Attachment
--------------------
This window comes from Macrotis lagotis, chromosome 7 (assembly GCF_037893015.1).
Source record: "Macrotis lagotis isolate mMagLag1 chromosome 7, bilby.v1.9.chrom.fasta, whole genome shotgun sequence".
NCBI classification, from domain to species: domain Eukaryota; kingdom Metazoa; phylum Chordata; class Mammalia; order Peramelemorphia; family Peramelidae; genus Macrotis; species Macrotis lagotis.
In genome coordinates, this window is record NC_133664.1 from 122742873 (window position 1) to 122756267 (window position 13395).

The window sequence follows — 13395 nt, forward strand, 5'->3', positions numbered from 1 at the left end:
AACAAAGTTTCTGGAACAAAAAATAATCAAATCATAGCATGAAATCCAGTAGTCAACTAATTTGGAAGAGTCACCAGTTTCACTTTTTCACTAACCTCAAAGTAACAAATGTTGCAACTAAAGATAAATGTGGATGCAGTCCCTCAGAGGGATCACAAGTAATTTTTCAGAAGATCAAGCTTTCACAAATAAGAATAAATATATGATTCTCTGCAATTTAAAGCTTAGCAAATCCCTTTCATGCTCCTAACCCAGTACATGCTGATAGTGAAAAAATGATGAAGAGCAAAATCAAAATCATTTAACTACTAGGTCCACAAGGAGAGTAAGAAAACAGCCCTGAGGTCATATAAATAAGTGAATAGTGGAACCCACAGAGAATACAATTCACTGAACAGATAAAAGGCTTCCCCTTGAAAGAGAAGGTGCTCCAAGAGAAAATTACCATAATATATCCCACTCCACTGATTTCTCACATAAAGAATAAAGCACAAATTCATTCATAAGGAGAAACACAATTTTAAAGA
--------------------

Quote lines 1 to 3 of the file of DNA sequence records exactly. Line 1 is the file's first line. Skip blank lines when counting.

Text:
This window comes from Macrotis lagotis, chromosome 7 (assembly GCF_037893015.1).
Source record: "Macrotis lagotis isolate mMagLag1 chromosome 7, bilby.v1.9.chrom.fasta, whole genome shotgun sequence".
NCBI classification, from domain to species: domain Eukaryota; kingdom Metazoa; phylum Chordata; class Mammalia; order Peramelemorphia; family Peramelidae; genus Macrotis; species Macrotis lagotis.